Leroy Vinnegar - acoustic double bass (1928 - 1999)
Regarded as the ‘Master of the Walking Bass,’ Leroy Vinnegar was a mainstay on jazz recording sessions from 1952 on where he was on over 600 dates. His signature walking bass was the foundation for his impeccable sense of swing, which has gone on to influence several generations of players.
Vinnegar was born into a musically inclined family in Indianapolis, Indiana, on July 13, 1928. His earliest musical education came from the radio, on which he listened religiously to the great bands of Duke Ellington and Count Basie. His two sisters played piano, and young Leroy thought that might be his instrument as well. “I tried my hand at piano,” he says, “and I would have been a nice piano player, had I stayed with it.” Things changed when he actually started playing with others, however. “The bass player used to leave his instrument at the house after we’d rehearse,” Vinnegar remembers, “and I just started messing with it, and the next thing you know I was playing the bass. We just got a communication going.”
When he was about 24, Vinnegar considered pursuing his muse on a grander scale. “I was getting ready to make my push,” he recalls. “I knew I had to get out of Indianapolis, so I could get my music career started. There were good musicians in Indianapolis, but I wanted to move up the ladder, so I figured I’d move to Chicago and tune up, and then I would go to New York.” That was 1952, and Vinnegar was shocked to discover that the Windy City was something far more challenging than a momentary stopover. “Little did I know Chicago was just as fast as New York,” he recollects with another hearty laugh. “I thought I would just go there and get ready for the big one. Little did I know I was walking into a lion’s den. They were there waiting for my ass.”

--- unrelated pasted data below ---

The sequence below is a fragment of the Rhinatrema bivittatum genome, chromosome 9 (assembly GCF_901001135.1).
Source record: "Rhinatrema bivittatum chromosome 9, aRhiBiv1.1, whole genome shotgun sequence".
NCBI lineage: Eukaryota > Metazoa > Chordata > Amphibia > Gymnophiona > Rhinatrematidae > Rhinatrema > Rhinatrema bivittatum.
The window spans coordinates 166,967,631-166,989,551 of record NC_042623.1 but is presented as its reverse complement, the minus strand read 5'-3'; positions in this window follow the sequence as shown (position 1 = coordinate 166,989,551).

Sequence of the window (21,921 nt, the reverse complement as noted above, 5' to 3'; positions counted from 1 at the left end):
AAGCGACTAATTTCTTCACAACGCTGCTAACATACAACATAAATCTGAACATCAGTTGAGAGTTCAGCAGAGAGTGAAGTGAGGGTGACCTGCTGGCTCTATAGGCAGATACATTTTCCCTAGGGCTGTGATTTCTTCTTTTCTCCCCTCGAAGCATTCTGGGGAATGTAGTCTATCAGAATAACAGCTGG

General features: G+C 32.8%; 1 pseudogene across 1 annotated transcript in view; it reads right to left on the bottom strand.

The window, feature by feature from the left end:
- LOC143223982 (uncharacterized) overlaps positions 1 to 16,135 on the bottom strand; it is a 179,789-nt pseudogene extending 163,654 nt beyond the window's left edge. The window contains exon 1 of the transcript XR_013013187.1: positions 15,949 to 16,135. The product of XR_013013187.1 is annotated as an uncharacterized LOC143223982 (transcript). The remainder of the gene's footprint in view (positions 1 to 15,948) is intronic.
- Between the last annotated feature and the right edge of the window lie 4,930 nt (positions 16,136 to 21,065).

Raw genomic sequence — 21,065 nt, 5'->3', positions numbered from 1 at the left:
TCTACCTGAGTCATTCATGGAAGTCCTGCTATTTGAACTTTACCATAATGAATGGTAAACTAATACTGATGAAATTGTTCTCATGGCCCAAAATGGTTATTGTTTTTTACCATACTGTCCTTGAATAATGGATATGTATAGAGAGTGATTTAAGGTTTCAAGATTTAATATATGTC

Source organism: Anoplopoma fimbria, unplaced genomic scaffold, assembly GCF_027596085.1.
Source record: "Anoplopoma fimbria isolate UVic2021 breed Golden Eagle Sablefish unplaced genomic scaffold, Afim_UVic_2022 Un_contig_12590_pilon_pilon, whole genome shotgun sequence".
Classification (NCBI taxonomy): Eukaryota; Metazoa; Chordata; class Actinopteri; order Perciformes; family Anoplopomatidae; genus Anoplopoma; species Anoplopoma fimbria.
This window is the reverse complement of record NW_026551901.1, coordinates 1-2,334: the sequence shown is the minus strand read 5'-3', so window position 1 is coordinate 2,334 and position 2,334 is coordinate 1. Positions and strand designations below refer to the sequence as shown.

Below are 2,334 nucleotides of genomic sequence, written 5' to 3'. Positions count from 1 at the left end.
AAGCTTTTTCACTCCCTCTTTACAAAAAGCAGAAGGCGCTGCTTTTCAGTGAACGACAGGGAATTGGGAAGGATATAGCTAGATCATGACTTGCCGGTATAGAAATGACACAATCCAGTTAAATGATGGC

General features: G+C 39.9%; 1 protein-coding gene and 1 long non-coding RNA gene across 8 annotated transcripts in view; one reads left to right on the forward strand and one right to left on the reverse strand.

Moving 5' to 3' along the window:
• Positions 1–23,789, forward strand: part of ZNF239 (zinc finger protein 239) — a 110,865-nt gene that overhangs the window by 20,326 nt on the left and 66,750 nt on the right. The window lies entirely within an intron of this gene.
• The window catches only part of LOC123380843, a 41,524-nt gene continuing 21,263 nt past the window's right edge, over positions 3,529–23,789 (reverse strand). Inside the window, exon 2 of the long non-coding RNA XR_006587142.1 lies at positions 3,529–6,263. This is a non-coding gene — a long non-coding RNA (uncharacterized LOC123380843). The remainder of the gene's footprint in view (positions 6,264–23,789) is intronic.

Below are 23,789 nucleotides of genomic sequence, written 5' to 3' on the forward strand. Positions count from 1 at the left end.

Vinnegar found himself to be “the tenth bass player on the totem pole” in a hierarchy of jazz bassists topped by Israel Crosby and Wilbur Ware. “When you’re new, you just have to wait your turn,” he says. But Vinnegar’s turn was not long in coming. “All the bass players were busy one week,” he remembers, “and somebody said, ‘Hey there’s a new bass player in town by the name of Leroy Vinnegar.’ ‘Well, how does he play, man?’ ‘They say he can play, you know?’ ‘Well, we ain’t heard him.’ ‘Let’s try him and see. There ain’t nobody else here we can get.’”